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Fort Worth's new thoroughfare plan aims for more variety in street design

Fort Worth is launching a review of its master thoroughfare plan aimed at accommodating continued suburban growth and central city redevelopment with a greater variety of streets and more efficient traffic flow.

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Holt Hickman, businessman who helped preserve Stockyards, dies at 82

Longtime Fort Worth businessman, philanthropist and preservationist Holt Hickman died Nov. 15, 2014, at the age of 82.

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UPDATE: Could American Airlines move its headquarters?

A key linchpin in the Fort Worth economy, American Airlines Group Inc., is considering sites for a new headquarters, possibly outside the city, the airline’s CEO said this morning.

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Tiger Woods takes a swing at Fort Worth's Dan Jenkins - in print anyway

Rarely does Golf Digest make the news. Leave it to Dan Jenkins to change that.

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Crestwood area hoping to block planned office building

Residents of West Fort Worth’s Crestwood Association are trying to block the rezoning of a small apartment complex at White Settlement Road and North Bailey Avenue to make way for a planned office building, saying it would represent the start of commercial encroachment into their neighborhood.

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Decision looms on global debut for F-35

Rebecca Robbins
(c) 2014, The Washington Post.


WASHINGTON — The Pentagon said Tuesday that it has completed ground inspections of its fleet of F-35 Lightning II fighters but still had not decided whether the planes were ready for their much-anticipated international debut in two British air shows.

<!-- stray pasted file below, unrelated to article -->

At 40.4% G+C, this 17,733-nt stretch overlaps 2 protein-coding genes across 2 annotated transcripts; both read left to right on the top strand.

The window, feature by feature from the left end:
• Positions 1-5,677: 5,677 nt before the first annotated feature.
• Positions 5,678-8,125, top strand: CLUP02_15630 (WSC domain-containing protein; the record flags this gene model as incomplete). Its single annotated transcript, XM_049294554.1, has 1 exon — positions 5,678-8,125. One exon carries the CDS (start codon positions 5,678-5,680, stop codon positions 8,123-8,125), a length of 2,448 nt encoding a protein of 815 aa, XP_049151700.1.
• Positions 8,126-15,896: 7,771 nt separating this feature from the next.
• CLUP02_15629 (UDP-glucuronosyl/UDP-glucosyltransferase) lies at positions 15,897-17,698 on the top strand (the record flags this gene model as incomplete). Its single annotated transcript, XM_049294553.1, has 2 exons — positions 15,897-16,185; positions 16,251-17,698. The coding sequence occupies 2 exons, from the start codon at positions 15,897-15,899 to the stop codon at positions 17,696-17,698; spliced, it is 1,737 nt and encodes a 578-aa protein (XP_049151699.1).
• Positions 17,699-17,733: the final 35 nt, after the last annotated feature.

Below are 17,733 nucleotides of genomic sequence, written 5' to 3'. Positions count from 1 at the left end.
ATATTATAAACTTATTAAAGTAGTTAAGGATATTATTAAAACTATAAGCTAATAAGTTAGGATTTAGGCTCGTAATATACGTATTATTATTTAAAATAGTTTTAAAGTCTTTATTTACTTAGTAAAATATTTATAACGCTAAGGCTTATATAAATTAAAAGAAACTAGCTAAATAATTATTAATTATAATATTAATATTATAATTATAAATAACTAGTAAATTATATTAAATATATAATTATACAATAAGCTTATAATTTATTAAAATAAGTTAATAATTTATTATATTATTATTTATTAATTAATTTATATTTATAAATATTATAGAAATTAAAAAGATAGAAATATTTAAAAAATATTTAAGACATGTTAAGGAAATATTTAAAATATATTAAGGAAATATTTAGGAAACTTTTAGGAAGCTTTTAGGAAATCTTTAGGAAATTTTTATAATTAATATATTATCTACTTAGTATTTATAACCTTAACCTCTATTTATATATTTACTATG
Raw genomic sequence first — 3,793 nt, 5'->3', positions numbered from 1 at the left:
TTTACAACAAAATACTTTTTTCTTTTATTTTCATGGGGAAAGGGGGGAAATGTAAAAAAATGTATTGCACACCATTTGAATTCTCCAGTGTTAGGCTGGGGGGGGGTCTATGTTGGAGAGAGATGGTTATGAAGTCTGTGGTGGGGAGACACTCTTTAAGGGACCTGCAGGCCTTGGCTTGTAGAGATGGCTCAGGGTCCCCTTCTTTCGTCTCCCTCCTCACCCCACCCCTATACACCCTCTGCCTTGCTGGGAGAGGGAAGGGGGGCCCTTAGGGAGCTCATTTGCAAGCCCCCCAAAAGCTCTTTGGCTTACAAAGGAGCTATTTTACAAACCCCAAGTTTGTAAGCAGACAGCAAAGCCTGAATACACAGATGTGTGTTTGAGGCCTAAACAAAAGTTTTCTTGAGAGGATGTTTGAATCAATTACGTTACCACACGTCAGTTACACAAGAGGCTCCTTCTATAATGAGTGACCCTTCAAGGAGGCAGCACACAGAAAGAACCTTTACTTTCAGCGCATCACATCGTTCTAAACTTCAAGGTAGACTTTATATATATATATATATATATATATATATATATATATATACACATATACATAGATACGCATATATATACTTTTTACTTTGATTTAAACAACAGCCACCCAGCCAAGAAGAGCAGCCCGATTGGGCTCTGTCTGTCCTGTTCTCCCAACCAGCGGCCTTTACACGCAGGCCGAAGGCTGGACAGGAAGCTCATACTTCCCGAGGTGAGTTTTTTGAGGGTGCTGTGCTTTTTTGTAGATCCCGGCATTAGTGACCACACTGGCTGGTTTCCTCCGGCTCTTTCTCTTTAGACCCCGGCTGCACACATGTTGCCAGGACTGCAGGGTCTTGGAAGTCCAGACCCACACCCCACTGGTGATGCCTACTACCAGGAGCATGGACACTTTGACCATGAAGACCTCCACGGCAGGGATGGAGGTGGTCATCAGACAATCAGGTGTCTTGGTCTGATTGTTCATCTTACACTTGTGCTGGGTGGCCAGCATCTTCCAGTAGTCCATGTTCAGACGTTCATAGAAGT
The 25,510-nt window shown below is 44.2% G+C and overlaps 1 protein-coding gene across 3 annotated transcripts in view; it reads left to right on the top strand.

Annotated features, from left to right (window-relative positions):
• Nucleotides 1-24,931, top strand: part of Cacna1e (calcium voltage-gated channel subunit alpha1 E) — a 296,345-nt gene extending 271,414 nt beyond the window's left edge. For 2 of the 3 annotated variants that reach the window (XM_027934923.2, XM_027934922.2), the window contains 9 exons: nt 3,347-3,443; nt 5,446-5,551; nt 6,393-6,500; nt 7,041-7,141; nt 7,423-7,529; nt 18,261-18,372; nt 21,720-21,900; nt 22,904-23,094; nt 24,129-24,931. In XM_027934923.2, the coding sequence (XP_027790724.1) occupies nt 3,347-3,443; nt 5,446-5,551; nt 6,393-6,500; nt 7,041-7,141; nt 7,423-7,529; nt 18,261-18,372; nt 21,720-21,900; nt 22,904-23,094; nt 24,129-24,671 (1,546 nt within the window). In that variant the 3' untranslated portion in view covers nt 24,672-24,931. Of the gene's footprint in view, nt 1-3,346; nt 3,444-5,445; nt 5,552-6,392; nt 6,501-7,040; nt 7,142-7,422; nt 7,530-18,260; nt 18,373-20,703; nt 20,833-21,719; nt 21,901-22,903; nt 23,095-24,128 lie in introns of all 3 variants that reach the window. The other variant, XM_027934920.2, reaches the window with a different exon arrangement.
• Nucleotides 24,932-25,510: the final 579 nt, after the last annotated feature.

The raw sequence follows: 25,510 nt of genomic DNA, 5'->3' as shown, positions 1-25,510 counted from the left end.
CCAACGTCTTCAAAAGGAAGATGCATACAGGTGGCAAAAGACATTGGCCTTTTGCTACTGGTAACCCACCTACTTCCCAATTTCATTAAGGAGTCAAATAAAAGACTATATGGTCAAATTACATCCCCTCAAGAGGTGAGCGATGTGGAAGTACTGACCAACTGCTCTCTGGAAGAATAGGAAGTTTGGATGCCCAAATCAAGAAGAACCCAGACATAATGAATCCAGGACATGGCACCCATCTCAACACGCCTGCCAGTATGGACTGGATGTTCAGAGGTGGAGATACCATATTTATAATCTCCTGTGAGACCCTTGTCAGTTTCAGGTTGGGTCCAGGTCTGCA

The Marine Corps' version of the fighter jet had been scheduled to fly before prospective international buyers at the Royal International Air Tattoo, which kicks off on Friday, and the week-long Farnborough Air Show, which starts next Monday. But last week, the military ordered a grounding of its full F-35 fleet after an engine caught fire in an Air Force version of the plane, launching a safety investigation and casting the fighter jets' big debut into doubt.

"I think certainly we'd be disappointed if we weren't able to take [the F-35] to Farnborough," Pentagon spokesman Rear Adm. John Kirby said in a news conference Tuesday. "That said, safety has got to be priority number one, and it is, and nobody wants to rush these aircraft back into the air before we know exactly what happened."

Kirby said that a decision about the Farnborough show would be made soon, though he declined to give a timeframe. A Department of Defense official said that a decision about the Royal International Air Tattoo would likely be made at the same time and that the military does not have a no-go date for the shows.

The military is now analyzing the data collected during the ground inspections, said the official, who declined to be named, citing Department of Defense policy.

If the jets are pulled from the air shows, it would mark a significant setback for the nearly $400 billion weapons program. The sleek fighter jets, the Pentagon's costliest weapons program ever, have been billed as next-generation aircraft, but a series of delays and a ballooning pricetag have fueled criticism of the program.

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Midterms
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